Prof Malcolm Heath

Prof Malcolm Heath

Professor of Greek Language and Literature

+44 (0)113 34 33542

Summary: Greek poetry and rhetoric, ancient and modern literary theory.

MA (Oxford)
DPhil (Oxford)

Research Interests

Malcolm is an expert in many areas of Greek poetry and rhetoric, ancient and modern literary theory.

He is author of seven books as well as numerous articles on Greek literature. He has also translated Aristotle's Poetics for Penguin Classics (1996). He was co-editor of PLLS 6-7 and 9-10 (1990-98), and is editor of the department's on-line journal, Leeds International Classical Studies (2002-present).

His current work is focused on ancient philosophers and poetry. His Ancient Philosophical Poetics was published at the beginning of 2013 in the series Key Themes in Ancient Philosophy (Cambridge University Press). He has recently completed Poetical Animals: Aristotle, anthropology and poetry (with the assistance of Leverhulme Major Research Fellowship, 2010-2012), and is now beginning work on a theoretical commentary on Aristotle's Poetics.

Malcolm's personal page on


I was a student at Oxford, completing my BA in 1980 and my doctorate in 1984. After three years as a Junior Research Fellow at Hertford College I taught for one year at St Andrews, before joining the Classics department at Leeds in 1988; I was appointed Professor of Greek in 2002.

To my surprise, a lot of my research has been focused on the teaching of rhetoric in the Greek-speaking parts of the Roman Empire - a project to which the students on my module on practical rhetoric have made a major contribution.

I am now trying to make sense of Aristotle's Poetics in the context of the rest of Aristotle's philosophy. This will, I hope, eventually lead me back to Greek tragedy, the subject of my doctoral thesis.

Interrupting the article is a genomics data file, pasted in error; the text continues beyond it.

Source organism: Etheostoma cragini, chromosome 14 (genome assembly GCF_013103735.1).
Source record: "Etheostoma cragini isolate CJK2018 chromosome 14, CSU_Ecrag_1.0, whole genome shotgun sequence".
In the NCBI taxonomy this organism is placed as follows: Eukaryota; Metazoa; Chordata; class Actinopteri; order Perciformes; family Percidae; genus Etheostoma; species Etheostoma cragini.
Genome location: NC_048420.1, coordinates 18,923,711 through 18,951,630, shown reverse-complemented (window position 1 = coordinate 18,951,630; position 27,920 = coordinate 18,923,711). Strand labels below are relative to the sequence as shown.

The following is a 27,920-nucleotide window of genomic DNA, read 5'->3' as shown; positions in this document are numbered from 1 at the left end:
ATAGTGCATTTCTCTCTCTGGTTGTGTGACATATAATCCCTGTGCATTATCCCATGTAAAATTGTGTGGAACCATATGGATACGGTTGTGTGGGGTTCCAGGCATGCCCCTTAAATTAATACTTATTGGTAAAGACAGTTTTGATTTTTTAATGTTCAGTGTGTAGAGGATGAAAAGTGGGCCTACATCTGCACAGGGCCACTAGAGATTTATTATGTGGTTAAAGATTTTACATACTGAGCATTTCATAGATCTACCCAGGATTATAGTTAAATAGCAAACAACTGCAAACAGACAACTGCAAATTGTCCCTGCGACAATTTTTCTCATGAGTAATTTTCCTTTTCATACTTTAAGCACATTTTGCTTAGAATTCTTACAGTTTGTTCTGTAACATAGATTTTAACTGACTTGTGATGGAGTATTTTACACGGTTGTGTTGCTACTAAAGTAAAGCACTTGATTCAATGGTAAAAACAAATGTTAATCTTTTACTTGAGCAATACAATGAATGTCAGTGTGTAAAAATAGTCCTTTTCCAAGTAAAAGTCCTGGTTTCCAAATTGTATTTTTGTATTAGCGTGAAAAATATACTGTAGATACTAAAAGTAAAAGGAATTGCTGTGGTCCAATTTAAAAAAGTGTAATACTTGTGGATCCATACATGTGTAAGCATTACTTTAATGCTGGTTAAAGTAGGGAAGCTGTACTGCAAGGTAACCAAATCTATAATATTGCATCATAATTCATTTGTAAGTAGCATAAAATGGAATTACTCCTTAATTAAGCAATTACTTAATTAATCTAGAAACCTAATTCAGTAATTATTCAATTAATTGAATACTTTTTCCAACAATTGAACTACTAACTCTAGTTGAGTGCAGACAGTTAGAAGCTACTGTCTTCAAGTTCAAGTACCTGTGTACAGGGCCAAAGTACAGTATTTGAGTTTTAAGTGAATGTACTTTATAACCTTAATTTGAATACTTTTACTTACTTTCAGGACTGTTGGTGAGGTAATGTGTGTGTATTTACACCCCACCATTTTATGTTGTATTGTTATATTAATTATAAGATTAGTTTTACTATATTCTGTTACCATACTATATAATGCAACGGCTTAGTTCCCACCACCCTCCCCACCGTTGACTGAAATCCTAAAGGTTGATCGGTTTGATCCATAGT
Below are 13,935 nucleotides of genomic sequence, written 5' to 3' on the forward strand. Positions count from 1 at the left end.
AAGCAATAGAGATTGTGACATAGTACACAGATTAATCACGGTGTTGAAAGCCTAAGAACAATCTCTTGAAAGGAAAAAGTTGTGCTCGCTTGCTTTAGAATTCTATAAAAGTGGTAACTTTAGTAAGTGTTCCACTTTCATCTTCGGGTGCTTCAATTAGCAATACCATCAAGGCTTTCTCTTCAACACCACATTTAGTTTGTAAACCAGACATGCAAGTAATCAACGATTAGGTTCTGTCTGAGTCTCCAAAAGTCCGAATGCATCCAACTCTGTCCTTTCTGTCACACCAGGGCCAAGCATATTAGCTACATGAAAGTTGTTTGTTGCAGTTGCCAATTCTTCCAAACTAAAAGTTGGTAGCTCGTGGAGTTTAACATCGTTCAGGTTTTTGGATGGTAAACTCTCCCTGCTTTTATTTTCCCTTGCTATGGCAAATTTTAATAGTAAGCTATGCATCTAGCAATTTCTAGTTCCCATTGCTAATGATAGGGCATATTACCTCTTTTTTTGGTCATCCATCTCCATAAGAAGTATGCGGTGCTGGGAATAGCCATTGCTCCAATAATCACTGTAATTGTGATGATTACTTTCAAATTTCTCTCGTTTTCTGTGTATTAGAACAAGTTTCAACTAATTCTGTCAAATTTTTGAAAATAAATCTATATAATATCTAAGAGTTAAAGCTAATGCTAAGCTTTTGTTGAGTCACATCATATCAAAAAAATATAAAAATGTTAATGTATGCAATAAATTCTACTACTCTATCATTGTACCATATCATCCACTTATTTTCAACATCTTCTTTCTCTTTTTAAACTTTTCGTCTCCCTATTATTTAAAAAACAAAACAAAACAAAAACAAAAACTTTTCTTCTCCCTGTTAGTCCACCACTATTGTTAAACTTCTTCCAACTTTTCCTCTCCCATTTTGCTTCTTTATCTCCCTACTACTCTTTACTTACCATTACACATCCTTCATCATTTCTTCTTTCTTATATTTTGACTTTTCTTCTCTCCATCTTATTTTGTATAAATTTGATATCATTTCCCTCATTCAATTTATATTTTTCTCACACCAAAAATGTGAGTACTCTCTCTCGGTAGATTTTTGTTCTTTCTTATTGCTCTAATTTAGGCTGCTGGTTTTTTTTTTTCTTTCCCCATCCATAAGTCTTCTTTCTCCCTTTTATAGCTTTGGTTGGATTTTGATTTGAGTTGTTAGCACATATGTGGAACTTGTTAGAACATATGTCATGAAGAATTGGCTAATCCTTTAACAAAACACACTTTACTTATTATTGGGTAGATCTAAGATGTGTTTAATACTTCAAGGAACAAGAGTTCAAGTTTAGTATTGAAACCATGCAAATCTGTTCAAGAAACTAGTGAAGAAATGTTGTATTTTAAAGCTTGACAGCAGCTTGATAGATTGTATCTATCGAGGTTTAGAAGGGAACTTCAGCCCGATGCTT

In my spare time I listen to classical music (especially Bruckner and Sibelius) and read whatever seems interesting at the time.


  • (2013) Ancient Philosophical Poetics, Cambridge  
  • (2004) Menander: a rhetor in context, Oxford
  • (2002)  Interpreting Classical Texts, London 
  • (1996)  Aristotle: Poetics, Harmondsworth Penguin
  • (1995) Hermogenes On Issues: Strategies of Argument in Later Greek Rhetoric, Oxford
  • (1989) Unity in Greek Poetics, Oxford
  • (1987) Political Comedy in Aristophanes, Göttingen
  • (1987) The Poetics of Greek Tragedy, London

 Recent Articles (since 2008)

  • (2012) 'The ancient sublime', in T.M. Costelloe (ed.), The Sublime: from antiquity to the present, Cambridge: Cambridge University Press, 11-23
  • (2011) 'Aristotle and Homer', in M. Finkelberg (ed.), Homer Encyclopaedia, Oxford: Blackwell, 93-6
  • (2011) 'Response to Part II: Discourse', in D. Carter (ed.), Why Athens? A reappraisal of tragic politics,  Oxford: Oxford University Press, 163-71
  • (2009) 'Should there have been a polis in Aristotle's Poetics?', Classical Quarterly 59, 468-85
  • (2009) 'Cognition in Aristotle's Poetics', Mnemosyne 62, 51-75
  • (2009) 'Heraclides of Pontus on Homer', in W.W. Fortenbaugh and E.E. Pender (ed.), Heraclides of Pontus: Discussion, New Brunswick, 251-72
  • (2009) 'Platonists and the teaching of rhetoric in late antiquity', in P. Vassilopoulou and S.R.L. Clark (ed.), Late Antique Epistemology: other ways to truth, London, 143-59
  • (2009) 'Codifications of rhetoric', in E. Gunderson (ed.), The Cambridge Companion to Ancient Rhetoric, Cambridge, 59-73
  • (2008) 'Aristotle on natural slavery', Phronesis 53, 243-70
  • (2008) 'The best kind of tragic plot: Aristotle's argument in Poetics 13-14', Anais de Filosofia Clássica 2.3, 1-18
  • (2008) [with M. Jubb and D. Robey] 'E-publication and Open Access in the Arts and Humanities in the UK', Ariadne 54, January

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